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Death Of Country Music Fan Who Fell Down Trash Chute During 2014 Concert Ruled Homicide

The death of Cory Barron, who died from a fall down a trash chute at a Jason Aldean concert at Cleveland's baseball stadium in 2014, has now been ruled a homicide.

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Advances in DNA technology led authorities to declare that a 22-year-old Cleveland country music fan who plunged to his death at a concert in 2014 met with foul play.

Cory Barron reportedly died after falling through a garbage chute inside a utility room at Cleveland's Major League Baseball park, Progressive Field, while attending a Jason Aldean concert with his family in July 2014. However, the 6'2", 225 pound Ohio man's death was ruled inconclusive at the time, Cleveland.com reported.

Officials now say that Barron was involved in “an altercation” prior to his death, the Associated Press reported

On Monday, the Lorain County Coroner’s Office announced Barron’s manner of death had been switched from undetermined to homicide. Cleveland Police added that the investigation into Barron’s death is ongoing.

“In light of the additional information, his death was due to the actions or failure to act of another person or persons,” the coroner's office said in a statement, Cleveland television station WKYC reported. “The manner of death for Cory Barron has been changed from undetermined to homicide.”

A missing poster for Cory Barron

Police haven’t specified whether they’re looking at any particular people of interest, or if more than one person may have been involved in Barron’s death. No arrests have been made.

“There are people we are interested in speaking with, and we are working on taking steps to attempt to speak with them,” Cleveland Police homicide investigator Sgt. Aaron Reese said.

In July 2014, Barron disappeared in the midst of a country music concert at Progressive Field; his body was found four days later in a landfill. Authorities ultimately surmised that Barron had fatally fallen five stories through a garbage chute, located in a utility room at the Cleveland ballpark. His death was said to have been instantaneous. 

He sustained several blunt force trauma injuries to his head, torso and extremities due to the fall, officials said. However, it’s unclear if Barron was intoxicated, as any blood-alcohol level would not have been accurate due to his body’s state of decomposition. Law enforcement said drugs weren’t tied to his death.

"I'm less than happy," then-Lorain County Coroner Dr. Steven Evans said at the time of the initial autopsy report, according to WKYC. "We'll never know the circumstances of how he wound up in the trash chute. I wish I had that for the family."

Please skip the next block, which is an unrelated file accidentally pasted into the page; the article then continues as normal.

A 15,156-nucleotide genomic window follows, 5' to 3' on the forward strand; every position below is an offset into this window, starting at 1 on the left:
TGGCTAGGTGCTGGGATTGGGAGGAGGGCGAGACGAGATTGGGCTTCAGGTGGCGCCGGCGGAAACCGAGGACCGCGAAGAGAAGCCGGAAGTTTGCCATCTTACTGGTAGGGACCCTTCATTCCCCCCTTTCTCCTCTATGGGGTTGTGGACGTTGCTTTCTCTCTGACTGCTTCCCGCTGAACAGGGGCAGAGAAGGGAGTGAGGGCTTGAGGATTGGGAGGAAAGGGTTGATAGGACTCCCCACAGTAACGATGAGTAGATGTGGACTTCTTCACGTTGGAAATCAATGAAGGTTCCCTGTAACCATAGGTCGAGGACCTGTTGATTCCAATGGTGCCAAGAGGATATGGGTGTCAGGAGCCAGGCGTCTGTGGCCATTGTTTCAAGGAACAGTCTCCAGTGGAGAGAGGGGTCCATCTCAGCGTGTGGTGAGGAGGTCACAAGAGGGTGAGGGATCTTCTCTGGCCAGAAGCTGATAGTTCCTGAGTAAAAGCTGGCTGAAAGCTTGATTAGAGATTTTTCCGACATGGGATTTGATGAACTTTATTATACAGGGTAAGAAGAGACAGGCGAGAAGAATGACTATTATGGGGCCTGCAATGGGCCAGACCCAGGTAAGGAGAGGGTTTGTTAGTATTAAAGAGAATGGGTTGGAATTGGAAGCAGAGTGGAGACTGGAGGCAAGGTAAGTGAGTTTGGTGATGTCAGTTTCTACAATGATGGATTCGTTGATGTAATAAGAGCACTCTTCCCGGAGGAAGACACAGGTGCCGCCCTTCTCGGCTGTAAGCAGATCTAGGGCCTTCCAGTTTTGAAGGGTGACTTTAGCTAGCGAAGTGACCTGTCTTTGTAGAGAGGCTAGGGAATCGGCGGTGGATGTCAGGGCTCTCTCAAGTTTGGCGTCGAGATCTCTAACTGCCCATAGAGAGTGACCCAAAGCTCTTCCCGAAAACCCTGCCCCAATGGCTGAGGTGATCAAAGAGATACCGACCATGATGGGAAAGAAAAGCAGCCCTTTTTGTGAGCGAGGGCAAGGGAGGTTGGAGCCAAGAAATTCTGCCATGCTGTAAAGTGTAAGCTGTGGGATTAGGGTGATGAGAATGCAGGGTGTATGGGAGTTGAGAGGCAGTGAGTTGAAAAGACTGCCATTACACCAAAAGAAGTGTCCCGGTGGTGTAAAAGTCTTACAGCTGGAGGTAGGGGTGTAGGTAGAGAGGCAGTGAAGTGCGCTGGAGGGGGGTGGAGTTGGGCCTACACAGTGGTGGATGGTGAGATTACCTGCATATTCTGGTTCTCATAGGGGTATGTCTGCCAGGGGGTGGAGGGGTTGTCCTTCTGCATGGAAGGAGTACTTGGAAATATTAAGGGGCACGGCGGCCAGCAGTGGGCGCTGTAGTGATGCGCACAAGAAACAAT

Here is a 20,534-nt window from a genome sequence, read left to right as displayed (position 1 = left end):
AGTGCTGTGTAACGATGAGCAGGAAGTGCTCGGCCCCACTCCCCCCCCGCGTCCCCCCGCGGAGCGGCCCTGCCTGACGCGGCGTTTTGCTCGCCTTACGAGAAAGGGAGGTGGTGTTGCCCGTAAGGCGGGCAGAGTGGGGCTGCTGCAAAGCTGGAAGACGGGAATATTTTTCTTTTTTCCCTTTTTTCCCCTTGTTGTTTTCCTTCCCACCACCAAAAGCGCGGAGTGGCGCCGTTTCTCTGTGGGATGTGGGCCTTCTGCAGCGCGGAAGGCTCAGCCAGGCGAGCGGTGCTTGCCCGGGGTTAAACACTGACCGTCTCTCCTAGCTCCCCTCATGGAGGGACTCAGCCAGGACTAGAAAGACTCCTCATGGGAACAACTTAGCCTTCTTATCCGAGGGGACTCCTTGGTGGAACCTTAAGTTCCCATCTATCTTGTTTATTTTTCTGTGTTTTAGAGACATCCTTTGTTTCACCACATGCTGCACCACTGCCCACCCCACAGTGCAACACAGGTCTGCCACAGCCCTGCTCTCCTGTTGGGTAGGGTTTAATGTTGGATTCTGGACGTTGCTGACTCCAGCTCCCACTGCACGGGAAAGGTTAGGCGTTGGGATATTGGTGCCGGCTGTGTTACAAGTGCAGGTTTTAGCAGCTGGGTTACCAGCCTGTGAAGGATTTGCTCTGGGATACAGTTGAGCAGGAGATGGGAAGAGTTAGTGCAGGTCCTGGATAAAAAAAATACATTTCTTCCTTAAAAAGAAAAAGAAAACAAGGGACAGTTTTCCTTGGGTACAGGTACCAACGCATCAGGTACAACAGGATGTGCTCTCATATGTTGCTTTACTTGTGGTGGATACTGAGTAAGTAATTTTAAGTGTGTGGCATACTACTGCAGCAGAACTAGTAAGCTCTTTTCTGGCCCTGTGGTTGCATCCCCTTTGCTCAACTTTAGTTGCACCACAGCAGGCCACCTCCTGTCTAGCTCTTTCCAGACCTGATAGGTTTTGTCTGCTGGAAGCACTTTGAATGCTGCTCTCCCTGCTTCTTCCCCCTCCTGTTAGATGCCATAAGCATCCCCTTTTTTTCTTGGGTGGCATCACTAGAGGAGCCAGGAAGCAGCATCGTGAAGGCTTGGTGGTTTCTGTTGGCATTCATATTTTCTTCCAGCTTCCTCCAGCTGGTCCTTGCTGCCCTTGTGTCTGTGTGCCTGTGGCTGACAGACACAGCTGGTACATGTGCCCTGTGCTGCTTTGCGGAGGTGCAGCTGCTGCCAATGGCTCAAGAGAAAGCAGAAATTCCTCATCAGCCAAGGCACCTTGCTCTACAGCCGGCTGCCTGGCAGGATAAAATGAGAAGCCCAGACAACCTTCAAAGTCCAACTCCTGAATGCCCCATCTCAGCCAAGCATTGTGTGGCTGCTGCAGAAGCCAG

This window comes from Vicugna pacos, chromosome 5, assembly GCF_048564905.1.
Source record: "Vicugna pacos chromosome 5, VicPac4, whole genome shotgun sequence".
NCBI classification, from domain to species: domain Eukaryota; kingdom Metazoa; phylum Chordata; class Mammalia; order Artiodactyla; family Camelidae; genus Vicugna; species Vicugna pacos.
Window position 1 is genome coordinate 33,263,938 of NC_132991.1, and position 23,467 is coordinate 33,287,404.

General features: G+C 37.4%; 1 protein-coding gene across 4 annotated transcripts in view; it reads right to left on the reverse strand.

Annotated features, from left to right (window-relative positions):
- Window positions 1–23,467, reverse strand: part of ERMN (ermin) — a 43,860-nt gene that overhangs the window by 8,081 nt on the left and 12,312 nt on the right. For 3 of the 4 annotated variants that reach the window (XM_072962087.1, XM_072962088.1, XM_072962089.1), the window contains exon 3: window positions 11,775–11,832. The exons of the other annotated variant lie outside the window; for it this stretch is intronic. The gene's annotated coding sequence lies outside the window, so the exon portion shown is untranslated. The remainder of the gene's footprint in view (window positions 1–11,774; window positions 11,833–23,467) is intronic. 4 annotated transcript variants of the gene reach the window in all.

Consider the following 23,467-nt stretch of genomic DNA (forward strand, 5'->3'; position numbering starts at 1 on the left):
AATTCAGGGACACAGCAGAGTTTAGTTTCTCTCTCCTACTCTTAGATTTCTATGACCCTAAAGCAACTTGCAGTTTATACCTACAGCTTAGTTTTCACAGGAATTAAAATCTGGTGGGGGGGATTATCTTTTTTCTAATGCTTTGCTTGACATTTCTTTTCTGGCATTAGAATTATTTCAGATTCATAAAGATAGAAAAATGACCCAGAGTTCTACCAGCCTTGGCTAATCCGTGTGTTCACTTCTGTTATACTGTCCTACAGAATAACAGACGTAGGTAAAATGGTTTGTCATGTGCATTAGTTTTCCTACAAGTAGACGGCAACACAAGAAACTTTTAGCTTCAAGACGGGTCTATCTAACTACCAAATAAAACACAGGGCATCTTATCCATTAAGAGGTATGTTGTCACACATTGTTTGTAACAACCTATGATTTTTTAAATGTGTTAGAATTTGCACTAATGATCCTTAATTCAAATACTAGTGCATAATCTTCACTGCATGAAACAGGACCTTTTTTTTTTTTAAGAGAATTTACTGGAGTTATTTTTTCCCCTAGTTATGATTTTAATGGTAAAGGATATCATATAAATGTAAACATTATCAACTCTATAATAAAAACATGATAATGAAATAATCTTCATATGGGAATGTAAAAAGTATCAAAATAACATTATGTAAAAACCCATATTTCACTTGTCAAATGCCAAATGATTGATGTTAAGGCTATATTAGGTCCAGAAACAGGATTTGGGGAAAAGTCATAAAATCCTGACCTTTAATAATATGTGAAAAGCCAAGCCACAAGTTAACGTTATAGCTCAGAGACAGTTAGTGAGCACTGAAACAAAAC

His family sued the baseball team, alleging that the park and its vendors failed to secure the utility room in which the chute was located or post signs warning about the drop, Cleveland.com reported. The two sides settled out of court.

Barron’s family ultimately contracted private investigators to probe the 22-year-old’s death. They found new DNA evidence, which eventually led to the reversal in Barron’s manner of death.

"We reviewed the investigative work that was done by the private investigators and then kind of piggybacked off of that and conducted more interviews and submitted some more scientific items to be tested for DNA," Sgt. Reese added, according to WKYC. "And there's still more we're seeking to do."

Investigators said that, based upon additional eyewitness interviews, they’ve recently concluded that “some type of incident” or altercation occurred between Barron and an unknown person or group of people before death. Homicide detectives, who suspect there are more eyewitnesses who haven’t yet come forward, urged the public to contact authorities if they know anything regarding Barron’s death.

"Just based on eyewitness — people that we've interviewed, we know that there was some type of incident," Sgt. Reese also stated. "I would expect there to be multiple, more witnesses available based on what we've been told by other people."

Authorities haven’t released additional information. The case remains open and active.

"They deserve justice, Cory deserves justice," Reese said, referring to Barron’s family. "They haven't given up the fight."

Oxygen.com has reached out to the Lorain County Coroner’s Office and Cleveland Police Department for more information. 

Anyone with additional information related to Barron’s death are urged to contact Cleveland Police homicide investigators at 216-623-5464. 

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